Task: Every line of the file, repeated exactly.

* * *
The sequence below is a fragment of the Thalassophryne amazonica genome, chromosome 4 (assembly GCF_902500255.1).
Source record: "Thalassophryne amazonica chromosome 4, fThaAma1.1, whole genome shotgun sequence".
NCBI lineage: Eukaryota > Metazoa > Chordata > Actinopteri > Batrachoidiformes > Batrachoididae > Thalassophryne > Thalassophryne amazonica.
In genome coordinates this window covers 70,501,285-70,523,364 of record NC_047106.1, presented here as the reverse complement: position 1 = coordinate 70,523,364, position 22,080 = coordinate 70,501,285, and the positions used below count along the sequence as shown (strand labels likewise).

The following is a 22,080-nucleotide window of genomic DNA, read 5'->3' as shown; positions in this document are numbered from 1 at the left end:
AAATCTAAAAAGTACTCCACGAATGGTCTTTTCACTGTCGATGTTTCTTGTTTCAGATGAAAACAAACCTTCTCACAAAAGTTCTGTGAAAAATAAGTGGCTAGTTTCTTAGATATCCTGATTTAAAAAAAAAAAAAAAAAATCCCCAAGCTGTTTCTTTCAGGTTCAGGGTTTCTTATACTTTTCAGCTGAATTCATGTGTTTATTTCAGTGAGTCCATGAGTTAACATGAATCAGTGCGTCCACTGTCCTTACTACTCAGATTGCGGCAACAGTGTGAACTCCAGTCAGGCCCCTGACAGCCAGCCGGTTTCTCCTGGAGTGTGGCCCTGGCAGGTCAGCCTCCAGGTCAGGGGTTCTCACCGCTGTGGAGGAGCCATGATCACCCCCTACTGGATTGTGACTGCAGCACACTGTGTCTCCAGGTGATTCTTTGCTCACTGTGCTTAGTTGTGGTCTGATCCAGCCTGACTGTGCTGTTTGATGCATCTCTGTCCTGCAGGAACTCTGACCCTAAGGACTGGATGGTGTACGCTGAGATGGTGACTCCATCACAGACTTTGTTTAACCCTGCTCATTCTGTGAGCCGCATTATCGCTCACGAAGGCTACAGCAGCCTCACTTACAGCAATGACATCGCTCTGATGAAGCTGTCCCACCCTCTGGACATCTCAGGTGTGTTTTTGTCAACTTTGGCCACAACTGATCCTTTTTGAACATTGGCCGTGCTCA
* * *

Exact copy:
The sequence below is a fragment of the Thalassophryne amazonica genome, chromosome 4 (assembly GCF_902500255.1).
Source record: "Thalassophryne amazonica chromosome 4, fThaAma1.1, whole genome shotgun sequence".
NCBI lineage: Eukaryota > Metazoa > Chordata > Actinopteri > Batrachoidiformes > Batrachoididae > Thalassophryne > Thalassophryne amazonica.
In genome coordinates this window covers 70,501,285-70,523,364 of record NC_047106.1, presented here as the reverse complement: position 1 = coordinate 70,523,364, position 22,080 = coordinate 70,501,285, and the positions used below count along the sequence as shown (strand labels likewise).

The following is a 22,080-nucleotide window of genomic DNA, read 5'->3' as shown; positions in this document are numbered from 1 at the left end:
AAATCTAAAAAGTACTCCACGAATGGTCTTTTCACTGTCGATGTTTCTTGTTTCAGATGAAAACAAACCTTCTCACAAAAGTTCTGTGAAAAATAAGTGGCTAGTTTCTTAGATATCCTGATTTAAAAAAAAAAAAAAAAAATCCCCAAGCTGTTTCTTTCAGGTTCAGGGTTTCTTATACTTTTCAGCTGAATTCATGTGTTTATTTCAGTGAGTCCATGAGTTAACATGAATCAGTGCGTCCACTGTCCTTACTACTCAGATTGCGGCAACAGTGTGAACTCCAGTCAGGCCCCTGACAGCCAGCCGGTTTCTCCTGGAGTGTGGCCCTGGCAGGTCAGCCTCCAGGTCAGGGGTTCTCACCGCTGTGGAGGAGCCATGATCACCCCCTACTGGATTGTGACTGCAGCACACTGTGTCTCCAGGTGATTCTTTGCTCACTGTGCTTAGTTGTGGTCTGATCCAGCCTGACTGTGCTGTTTGATGCATCTCTGTCCTGCAGGAACTCTGACCCTAAGGACTGGATGGTGTACGCTGAGATGGTGACTCCATCACAGACTTTGTTTAACCCTGCTCATTCTGTGAGCCGCATTATCGCTCACGAAGGCTACAGCAGCCTCACTTACAGCAATGACATCGCTCTGATGAAGCTGTCCCACCCTCTGGACATCTCAGGTGTGTTTTTGTCAACTTTGGCCACAACTGATCCTTTTTGAACATTGGCCGTGCTCA